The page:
One of Trump’s first acts after his inauguration was to remove all mentions of climate change from federal websites. More overlooked is that one of Theresa May’s first actions on becoming prime minister – within 24 hours of taking office – was to close the Department for Energy and Climate Change; subsequently donations from oil and gas companies to the Conservative party continued to roll in. And what is increasingly apparent is that the same think tanks that operate in the States are also at work in Britain, and climate change denial operates as a bridgehead: uniting the right and providing an entry route for other tenets of Alt-Right belief. And, it’s this network of power that Gore has had to try to understand, in order to find a way to combat it.
“In Tennessee we have an expression: ‘If you see a turtle on top of a fence post, you can be pretty sure it didn’t get there by itself.’ And if you see these levels of climate denial, you can be pretty sure it didn’t just spread itself. The large carbon polluters have spent between $1bn and $2bn spreading false doubt. Do you know the book, Merchants of Doubt? It documents how the tobacco industry discredited the consensus on cigarette smoking and cancer by creating doubt, and shows how it’s linked to the climate denial movement. They hired many of the same PR firms and some of the same think tanks. And, in fact, some of those who work on climate change denial actually still dispute the links between cigarette smoking and lung cancer.”
The big change between our first conversation in Denver and our last, on the phone this month, is the news that Gore had been desperately hoping wouldn’t happen: Trump’s announcement on 1 June that he was pulling America out of the Paris Agreement. The negotiations in Paris are right at the heart of the new film, its emotional centre, and when I watch it in March, the ending still sees Gore expressing guarded optimism.
So, what happened? “I was wrong,” he says on the phone from Australia, where he’s been promoting the film. “Based on what he told me, I definitely thought there was a better than even chance he might choose to stay in. But I was wrong. I was fearful that other countries for whom it was a close call would follow his lead, but I’m thrilled the reaction has been exactly the opposite. The other 19 members of the G20 have reiterated that Paris is irreversible. And governors and mayors all over the country have been saying we are all still in and, in fact, it’s just going to make us redouble our commitments.”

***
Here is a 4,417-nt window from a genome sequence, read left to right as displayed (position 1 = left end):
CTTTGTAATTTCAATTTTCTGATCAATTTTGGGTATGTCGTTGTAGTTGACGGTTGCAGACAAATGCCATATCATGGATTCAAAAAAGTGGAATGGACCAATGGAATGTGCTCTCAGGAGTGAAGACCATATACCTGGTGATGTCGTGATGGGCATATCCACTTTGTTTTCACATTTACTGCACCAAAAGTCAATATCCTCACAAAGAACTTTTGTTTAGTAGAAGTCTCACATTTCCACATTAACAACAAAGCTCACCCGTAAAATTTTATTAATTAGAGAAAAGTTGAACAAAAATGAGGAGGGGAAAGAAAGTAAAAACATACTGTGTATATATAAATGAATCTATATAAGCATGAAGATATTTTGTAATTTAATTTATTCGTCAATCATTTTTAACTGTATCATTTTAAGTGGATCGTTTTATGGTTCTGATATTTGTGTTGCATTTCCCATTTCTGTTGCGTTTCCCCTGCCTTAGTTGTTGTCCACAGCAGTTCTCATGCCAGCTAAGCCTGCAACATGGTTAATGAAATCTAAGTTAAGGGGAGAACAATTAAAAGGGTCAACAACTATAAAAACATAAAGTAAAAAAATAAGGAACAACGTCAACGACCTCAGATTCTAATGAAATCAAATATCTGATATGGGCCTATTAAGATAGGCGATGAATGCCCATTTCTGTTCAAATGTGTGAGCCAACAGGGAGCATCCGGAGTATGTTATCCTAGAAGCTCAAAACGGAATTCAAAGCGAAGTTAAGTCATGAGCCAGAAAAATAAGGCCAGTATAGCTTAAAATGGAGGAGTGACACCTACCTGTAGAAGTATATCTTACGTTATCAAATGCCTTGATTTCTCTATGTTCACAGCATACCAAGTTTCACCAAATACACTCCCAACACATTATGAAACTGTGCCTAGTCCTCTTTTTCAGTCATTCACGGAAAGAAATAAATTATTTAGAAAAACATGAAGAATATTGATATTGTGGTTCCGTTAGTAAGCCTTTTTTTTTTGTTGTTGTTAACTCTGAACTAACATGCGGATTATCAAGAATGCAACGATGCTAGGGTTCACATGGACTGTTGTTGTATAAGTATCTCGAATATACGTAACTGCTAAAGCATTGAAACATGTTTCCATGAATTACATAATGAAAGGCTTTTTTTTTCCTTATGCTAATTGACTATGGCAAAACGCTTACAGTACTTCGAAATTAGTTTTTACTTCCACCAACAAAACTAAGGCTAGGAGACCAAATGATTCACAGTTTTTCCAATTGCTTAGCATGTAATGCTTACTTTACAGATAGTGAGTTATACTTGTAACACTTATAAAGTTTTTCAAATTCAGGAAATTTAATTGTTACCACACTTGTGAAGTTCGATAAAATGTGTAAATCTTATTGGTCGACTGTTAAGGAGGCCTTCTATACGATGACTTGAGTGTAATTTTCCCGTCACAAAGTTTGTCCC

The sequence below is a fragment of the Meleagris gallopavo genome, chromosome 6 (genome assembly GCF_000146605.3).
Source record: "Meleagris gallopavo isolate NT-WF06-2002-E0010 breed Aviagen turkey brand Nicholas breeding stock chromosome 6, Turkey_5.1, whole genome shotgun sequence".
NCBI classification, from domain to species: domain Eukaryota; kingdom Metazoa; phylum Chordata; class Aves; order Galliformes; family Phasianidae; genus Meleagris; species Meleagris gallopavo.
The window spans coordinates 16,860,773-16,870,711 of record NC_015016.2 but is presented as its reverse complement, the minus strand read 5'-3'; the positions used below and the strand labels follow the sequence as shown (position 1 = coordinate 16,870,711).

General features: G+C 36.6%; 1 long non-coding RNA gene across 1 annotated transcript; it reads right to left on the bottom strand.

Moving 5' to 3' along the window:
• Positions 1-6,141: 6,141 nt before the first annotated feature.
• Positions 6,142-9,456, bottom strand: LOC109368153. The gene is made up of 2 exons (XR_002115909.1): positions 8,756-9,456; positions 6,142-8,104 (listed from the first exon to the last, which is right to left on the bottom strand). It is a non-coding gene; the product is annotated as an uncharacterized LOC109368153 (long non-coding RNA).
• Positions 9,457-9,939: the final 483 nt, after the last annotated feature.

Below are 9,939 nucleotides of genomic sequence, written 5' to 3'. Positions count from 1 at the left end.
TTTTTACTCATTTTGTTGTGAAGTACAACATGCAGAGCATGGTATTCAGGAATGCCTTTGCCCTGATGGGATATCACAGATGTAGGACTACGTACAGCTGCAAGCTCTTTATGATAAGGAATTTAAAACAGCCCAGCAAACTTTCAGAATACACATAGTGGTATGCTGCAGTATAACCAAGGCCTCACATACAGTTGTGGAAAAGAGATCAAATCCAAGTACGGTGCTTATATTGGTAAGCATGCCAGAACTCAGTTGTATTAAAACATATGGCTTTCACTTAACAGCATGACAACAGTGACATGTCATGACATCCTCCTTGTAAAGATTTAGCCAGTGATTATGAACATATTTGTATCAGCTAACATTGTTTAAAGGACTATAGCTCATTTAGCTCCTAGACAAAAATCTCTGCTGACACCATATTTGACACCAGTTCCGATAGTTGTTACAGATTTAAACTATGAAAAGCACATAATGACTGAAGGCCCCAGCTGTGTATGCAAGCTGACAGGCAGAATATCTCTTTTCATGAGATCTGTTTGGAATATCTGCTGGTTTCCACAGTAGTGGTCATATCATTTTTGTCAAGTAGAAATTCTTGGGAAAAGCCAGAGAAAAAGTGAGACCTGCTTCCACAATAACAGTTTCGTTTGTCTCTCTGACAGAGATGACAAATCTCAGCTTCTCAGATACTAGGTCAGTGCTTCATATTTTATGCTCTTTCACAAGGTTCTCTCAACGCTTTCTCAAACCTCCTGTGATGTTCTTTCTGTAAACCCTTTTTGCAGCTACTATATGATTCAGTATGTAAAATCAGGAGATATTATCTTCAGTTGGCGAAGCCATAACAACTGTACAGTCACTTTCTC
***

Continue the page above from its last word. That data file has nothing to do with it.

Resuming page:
The film had to be recut, the ending changed, the gloves are now off. What changed Trump’s mind? “I think Steve Bannon and his crowd put a big push on Trump and convinced him that he needed to give this to his base supporters. He had blood in his eyes.” It’s instructive because Bannon, Trump’s chief strategist, is also the ideologue behind Trump’s assault on the media. And Bannon’s understanding of the news and information space, and efforts to manipulate it via Breitbart News and Cambridge Analytica, both funded by another key climate change denier, Robert Mercer, are at the heart of the Trump agenda.
And what becomes clear if you Google “climate change” is how effective the right has been in owning the subject. YouTube’s results are dominated by nothing but climate change denial videos. This isn’t news for Gore. He has multiple high-level links to Silicon Valley. He’s on the board of Apple and used to be an adviser for Google. “We are fully aware of the problem,” he says with what sounds like resigned understatement. Gore has had more than a decade fighting climate change denial, and in some respects, the problem has simply worsened and deepened.
“On the other hand, two-thirds of the American people are convinced that it’s an extremely serious crisis and we have to take it on,” he says. “And there is a law of physics that every action produces an equal and opposite reaction. And I do think there is a reaction to the Trump/Brexit/Alt-Right populist authoritarianism around the world. People who took liberal democracy more or less for granted are now awakening to a sense that it can only be defended by the people themselves.”
And it’s in this, his belief in social progress against all odds, that he takes his lead from the civil rights movement. The cut of the film I see compares the climate change movement to the other great social movements that eventually won out: the abolition of slavery, women’s suffrage, civil rights. Something profound and disturbing is happening right now, though, he admits. “The information system is in such a chaotic transition and people are deluged with so much noise that it gives an opening for Trump and his forces to wage war against facts and reason.”
Is it, as some people describe, an information war? “Absolutely,” he says. “There’s no question about it.”
What there isn’t much of, in the film, is Al Gore, the man. In 2010, he split from Tipper, his wife of 40 years and the mother of his two grown-up daughters, and what becomes clear is just how much of his life the fight takes up. When I catch up with him next, he’s in London for a board meeting of his green-focused investment firm, Generation Investment Management, and I ask him to tell me about his recent travels.
“Two weeks ago, I had three red-eyes in five days. I’ve been in Sweden, the Netherlands, Sharjah, then let’s see, San Francisco, New York, Los Angeles. Where else?” he asks his assistant.